Letter to Douglas Hudson from his parents



Letter to Douglas Hudson from his parents


Writes of reply from Red Cross that it was not possible to send chocolate to him as no parcel post to Tunisia. However, telegrams were allowed. Also best way to communicate is through American consul in Tunis. Glad he can get cigarettes as shortage at home. Writes of housing and weather. List letters they have received.




Temporal Coverage



Two page handwritten letter and envelope


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[post mark]
[postage stamp]
[Air Mail stamp]
Prisoners of War Post
755052 Sgt. Chef. JD. Hudson
R.A.F. British Prisoner of War
C/o The American Consul
Afrique du Nord.
[page break]
Mrs Hudson
6 Walverden
[inserted] OPENED BY EXAMINER 4168 [/inserted]
[page break]
6 Walverden Crescent
Nelson Lancs.
Friday 11a.m. 25/4/41
My dear Douglas.
I have received a very disappointing letter from The Red Cross this a.m. about the chocolate, as follows. “We are sorry to tell you that it is not possible to send chocolate to your son in Le Kef. There is no parcel post to Tunisia, & the men there are not regarded as prisoner of war, but as internees in unoccupied French territory. We hope this will not be a great disappointment to you, but would like to tell you that you can write or telegraph to your son whenever you wish, by the ordinary postal service, we believe you have already been told that the best way to communicate with him is care of the American Consul at Tunis.” I do hope you wont be very disappointed. What a blessing you can get plenty of cigarettes & that you have been able to cultivate the taste for the strong variety. There is an acute shortage here & the price is now 3/8 for 50 Players. So far Dad has been lucky to get his usual supply & has taken to pipe smoking again. He was out all last night again & [inserted] on these occasions [/inserted] arrives home at 6-45 a.m. & leaves at 8-30. He seems to have got used to the [indecipherable word]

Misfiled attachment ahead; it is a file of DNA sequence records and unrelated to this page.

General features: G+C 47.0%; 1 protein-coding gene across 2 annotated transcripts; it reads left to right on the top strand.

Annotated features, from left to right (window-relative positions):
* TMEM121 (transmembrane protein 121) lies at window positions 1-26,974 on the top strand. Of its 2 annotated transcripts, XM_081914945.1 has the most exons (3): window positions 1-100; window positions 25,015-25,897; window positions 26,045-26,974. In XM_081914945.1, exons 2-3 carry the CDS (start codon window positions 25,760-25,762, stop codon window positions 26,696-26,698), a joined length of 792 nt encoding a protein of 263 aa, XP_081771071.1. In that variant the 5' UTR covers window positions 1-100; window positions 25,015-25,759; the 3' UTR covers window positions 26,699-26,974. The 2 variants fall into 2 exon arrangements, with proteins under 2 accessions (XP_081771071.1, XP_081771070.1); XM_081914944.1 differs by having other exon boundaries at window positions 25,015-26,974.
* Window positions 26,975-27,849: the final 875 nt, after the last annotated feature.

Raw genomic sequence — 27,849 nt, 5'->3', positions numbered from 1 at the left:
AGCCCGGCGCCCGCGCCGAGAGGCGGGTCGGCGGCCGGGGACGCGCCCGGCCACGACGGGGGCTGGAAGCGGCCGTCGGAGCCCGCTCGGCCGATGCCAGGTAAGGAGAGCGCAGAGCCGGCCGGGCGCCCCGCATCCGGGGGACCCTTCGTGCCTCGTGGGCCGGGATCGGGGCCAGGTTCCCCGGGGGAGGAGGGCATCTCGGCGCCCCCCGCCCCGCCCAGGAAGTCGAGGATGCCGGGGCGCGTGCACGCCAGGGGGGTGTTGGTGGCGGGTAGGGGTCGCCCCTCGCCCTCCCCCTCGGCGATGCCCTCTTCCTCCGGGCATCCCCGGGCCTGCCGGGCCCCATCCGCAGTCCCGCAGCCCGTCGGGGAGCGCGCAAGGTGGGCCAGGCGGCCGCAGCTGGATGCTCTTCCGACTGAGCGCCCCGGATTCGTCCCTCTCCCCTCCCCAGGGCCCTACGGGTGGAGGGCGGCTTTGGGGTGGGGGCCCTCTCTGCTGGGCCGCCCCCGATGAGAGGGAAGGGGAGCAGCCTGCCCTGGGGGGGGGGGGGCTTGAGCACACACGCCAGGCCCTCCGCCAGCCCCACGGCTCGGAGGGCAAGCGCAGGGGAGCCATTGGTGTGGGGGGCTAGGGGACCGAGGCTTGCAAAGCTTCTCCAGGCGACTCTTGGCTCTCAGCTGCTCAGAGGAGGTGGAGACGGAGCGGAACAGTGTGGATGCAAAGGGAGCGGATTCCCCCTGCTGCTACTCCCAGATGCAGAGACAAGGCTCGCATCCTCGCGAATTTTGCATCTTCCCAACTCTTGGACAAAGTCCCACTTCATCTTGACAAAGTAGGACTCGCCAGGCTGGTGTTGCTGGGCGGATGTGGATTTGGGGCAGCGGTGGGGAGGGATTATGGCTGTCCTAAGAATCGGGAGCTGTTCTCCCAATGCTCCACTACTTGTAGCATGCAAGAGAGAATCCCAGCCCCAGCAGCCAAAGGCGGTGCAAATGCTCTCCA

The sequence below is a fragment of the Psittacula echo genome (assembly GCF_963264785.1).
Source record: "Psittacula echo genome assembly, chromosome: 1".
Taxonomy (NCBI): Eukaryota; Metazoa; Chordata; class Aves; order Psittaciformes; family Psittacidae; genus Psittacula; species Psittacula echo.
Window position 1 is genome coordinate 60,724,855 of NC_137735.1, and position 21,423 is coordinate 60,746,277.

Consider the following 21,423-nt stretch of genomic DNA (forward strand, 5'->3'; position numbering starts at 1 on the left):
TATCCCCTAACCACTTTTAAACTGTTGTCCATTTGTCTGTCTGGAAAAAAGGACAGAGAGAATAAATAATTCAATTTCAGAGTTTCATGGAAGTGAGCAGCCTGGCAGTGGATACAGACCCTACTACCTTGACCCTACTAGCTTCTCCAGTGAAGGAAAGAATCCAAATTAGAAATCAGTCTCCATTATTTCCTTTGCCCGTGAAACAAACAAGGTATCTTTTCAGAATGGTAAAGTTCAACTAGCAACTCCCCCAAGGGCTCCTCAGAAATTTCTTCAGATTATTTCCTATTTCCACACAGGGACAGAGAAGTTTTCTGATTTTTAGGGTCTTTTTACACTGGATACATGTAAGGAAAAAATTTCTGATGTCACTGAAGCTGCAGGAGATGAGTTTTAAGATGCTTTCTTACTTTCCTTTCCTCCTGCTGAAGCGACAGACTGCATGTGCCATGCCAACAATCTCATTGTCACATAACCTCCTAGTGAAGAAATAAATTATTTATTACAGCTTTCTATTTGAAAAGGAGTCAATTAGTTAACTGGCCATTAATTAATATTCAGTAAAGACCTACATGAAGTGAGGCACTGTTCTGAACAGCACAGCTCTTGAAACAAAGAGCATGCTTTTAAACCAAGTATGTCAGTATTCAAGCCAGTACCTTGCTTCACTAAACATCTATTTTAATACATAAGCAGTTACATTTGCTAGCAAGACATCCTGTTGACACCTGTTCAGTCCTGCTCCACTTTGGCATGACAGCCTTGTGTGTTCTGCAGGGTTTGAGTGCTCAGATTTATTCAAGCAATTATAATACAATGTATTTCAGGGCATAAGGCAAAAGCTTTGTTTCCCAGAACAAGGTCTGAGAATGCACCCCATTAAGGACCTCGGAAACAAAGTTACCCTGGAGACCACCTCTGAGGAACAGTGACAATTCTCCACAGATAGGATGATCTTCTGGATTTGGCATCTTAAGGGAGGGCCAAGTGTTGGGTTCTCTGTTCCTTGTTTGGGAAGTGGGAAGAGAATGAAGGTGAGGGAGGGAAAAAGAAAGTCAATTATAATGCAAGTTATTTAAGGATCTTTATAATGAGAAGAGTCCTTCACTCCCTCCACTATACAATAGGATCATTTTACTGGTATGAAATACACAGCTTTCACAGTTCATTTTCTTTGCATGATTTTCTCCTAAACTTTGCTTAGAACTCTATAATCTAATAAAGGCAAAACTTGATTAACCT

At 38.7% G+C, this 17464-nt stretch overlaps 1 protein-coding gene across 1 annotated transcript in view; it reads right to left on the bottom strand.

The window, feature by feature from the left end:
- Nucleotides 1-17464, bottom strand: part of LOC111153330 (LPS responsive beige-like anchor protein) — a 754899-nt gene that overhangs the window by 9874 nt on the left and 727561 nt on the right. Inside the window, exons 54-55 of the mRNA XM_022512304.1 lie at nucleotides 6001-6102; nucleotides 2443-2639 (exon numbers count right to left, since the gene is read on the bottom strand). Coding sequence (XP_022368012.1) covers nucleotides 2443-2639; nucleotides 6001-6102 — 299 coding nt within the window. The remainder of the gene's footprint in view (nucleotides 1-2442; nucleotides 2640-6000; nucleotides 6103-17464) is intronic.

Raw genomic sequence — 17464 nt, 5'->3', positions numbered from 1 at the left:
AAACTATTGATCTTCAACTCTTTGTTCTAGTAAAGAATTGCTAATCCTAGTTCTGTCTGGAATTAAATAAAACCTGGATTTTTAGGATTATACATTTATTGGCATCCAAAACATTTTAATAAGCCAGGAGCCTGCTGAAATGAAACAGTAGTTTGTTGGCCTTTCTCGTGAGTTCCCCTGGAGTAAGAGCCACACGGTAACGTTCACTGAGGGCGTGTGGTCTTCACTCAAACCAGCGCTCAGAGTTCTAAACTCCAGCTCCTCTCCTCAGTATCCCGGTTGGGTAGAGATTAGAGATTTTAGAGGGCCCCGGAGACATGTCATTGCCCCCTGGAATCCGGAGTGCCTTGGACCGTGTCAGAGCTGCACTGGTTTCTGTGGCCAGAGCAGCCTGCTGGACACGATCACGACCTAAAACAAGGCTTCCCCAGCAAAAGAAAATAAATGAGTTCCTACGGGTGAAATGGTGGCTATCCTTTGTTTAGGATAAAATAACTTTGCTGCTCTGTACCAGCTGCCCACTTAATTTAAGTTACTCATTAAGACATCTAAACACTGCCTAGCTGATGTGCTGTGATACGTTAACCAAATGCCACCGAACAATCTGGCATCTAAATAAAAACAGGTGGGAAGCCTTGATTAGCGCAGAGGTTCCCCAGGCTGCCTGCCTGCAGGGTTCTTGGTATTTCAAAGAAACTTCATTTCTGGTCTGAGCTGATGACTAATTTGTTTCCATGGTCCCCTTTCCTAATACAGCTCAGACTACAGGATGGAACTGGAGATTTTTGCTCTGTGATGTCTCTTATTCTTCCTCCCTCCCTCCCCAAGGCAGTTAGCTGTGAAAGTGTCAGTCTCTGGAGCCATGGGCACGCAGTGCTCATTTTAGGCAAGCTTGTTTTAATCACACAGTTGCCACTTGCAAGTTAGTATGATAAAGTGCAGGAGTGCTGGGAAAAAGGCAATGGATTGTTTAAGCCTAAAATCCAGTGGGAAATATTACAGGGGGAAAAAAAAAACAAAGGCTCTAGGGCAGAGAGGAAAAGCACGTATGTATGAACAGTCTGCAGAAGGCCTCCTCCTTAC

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now & fortunately he has very decent men for company.
We are still being “humm bugged” (doesn’t it look a funny word?) about the house in Halifax Road, Nelson. The Air Ministry commandeered it along with other & although they have decided not to use it they have not yet released it to the house agent. Mean while we continue to pay 35/- a week for this tiny dwelling furnished of course, or should I say partly furnished. There is no wardrobe & we hang the few clothes we brought here behind a curtain in a corner of the bedroom. This morning the sun is shinning & though the wind is bitterly cold there’s spring in the air & it brings a spirit of hope & quiet joy in the very present. We daren’t think of the future but just take each day as it comes & make the most of what pleasure it brings. It is more than 3 weeks since we had your last letter dated Jan. 10th & I just look forward to having more news of you. I have just counted all your letters received since you went away & they are nine, dated Sept 1st, 6th, Oct 3rd, 18th, Nov 1st, 15th, 29th, Dec 28th, Jan 10th & eight pc’s. Nov 23rd, 29th, Dec 6th, 20th, 28th, Jan 3rd, 10th, 17th. You might find it interesting to remember the dates. We feel that we have been fortunate to receive them safely. I must say a big thank you for all your kind wishes for my birthday & we send all our loving wishes to you now. You will probably receive this letter about the 21st but if you don’t you will always know how lovingly & thankfully we think of you & thank God for all precious memories.
All our love as ever
from Mother & dad.
755052 Sgt. Chef. J.D. Hudson.
C/o The American Consul
Afrique du Nord.



P Hudson, “Letter to Douglas Hudson from his parents ,” IBCC Digital Archive, accessed March 3, 2024, https://ibccdigitalarchive.lincoln.ac.uk/omeka/collections/document/23160.

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